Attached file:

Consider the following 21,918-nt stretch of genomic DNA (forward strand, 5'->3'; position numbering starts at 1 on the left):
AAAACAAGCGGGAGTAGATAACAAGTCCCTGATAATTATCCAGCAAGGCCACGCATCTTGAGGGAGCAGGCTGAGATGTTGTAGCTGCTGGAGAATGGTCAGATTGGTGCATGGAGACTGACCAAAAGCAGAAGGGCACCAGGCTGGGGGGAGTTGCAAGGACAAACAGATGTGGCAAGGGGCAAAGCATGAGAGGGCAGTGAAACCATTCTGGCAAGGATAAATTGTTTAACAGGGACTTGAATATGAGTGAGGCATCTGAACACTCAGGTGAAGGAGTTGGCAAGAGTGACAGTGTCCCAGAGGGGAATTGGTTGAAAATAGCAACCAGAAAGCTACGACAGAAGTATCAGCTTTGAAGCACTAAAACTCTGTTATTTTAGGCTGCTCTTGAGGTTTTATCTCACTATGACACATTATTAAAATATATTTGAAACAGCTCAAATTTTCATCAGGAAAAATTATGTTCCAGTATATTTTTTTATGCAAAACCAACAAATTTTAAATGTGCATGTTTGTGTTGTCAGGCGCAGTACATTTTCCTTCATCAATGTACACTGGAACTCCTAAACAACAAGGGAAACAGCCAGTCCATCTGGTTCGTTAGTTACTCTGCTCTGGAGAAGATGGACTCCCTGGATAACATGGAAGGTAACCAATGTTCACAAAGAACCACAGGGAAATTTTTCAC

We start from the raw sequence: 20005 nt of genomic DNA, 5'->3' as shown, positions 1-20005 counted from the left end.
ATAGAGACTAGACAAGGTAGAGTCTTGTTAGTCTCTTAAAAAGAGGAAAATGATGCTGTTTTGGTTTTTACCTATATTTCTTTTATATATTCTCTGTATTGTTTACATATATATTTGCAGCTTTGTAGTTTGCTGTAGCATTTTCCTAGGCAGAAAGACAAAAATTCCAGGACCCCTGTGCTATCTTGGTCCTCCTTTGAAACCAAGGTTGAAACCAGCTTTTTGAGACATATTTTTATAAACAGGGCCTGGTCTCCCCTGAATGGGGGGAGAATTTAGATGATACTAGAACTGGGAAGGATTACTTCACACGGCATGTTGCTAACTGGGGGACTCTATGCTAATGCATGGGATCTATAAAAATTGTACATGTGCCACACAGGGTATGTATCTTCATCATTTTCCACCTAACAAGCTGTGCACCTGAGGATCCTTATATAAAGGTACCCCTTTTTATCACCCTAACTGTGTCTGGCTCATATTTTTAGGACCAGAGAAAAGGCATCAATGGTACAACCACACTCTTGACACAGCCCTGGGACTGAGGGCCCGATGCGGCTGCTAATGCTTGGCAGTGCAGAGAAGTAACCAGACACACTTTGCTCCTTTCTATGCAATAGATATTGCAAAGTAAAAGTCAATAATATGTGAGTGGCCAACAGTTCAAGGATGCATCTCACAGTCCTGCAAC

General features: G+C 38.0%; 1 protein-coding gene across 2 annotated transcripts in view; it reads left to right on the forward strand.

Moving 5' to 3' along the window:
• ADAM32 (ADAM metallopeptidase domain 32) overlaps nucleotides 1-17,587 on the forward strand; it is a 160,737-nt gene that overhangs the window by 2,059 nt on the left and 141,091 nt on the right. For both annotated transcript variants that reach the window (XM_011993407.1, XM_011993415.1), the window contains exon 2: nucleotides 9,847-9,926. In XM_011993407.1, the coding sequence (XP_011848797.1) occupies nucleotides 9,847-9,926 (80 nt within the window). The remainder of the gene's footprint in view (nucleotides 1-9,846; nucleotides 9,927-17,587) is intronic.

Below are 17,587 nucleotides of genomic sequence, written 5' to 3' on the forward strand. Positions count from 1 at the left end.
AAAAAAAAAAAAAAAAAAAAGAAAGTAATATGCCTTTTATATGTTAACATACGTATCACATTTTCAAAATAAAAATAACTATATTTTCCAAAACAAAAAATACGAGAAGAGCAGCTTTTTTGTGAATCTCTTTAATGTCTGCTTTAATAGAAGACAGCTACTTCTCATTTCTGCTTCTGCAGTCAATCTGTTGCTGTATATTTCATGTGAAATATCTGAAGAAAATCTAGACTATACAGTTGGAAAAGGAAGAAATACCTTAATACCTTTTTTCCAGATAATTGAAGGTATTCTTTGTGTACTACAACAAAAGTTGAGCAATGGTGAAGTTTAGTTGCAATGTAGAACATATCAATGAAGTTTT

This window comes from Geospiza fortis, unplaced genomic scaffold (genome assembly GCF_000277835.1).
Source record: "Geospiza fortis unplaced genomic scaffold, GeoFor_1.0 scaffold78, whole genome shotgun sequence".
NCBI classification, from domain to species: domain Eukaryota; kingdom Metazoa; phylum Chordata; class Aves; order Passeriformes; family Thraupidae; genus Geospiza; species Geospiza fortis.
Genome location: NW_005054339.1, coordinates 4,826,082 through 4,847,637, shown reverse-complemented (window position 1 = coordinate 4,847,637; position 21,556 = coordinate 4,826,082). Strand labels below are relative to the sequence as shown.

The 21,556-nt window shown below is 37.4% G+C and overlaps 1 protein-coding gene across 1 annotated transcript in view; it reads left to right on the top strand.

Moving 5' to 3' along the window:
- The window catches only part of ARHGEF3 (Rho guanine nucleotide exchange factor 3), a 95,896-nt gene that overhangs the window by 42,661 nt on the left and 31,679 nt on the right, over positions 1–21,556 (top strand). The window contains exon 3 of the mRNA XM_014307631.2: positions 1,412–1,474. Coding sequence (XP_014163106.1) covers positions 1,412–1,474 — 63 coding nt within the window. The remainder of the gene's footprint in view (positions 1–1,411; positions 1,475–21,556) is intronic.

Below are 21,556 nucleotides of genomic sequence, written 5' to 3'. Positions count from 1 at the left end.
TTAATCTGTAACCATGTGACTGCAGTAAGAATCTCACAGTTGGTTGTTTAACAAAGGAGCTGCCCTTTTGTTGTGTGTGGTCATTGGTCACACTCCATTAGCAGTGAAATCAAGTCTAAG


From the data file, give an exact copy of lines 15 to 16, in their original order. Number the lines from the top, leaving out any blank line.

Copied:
Moving 5' to 3' along the window:
- The window catches only part of ARHGEF3 (Rho guanine nucleotide exchange factor 3), a 95,896-nt gene that overhangs the window by 42,661 nt on the left and 31,679 nt on the right, over positions 1–21,556 (top strand). The window contains exon 3 of the mRNA XM_014307631.2: positions 1,412–1,474. Coding sequence (XP_014163106.1) covers positions 1,412–1,474 — 63 coding nt within the window. The remainder of the gene's footprint in view (positions 1–1,411; positions 1,475–21,556) is intronic.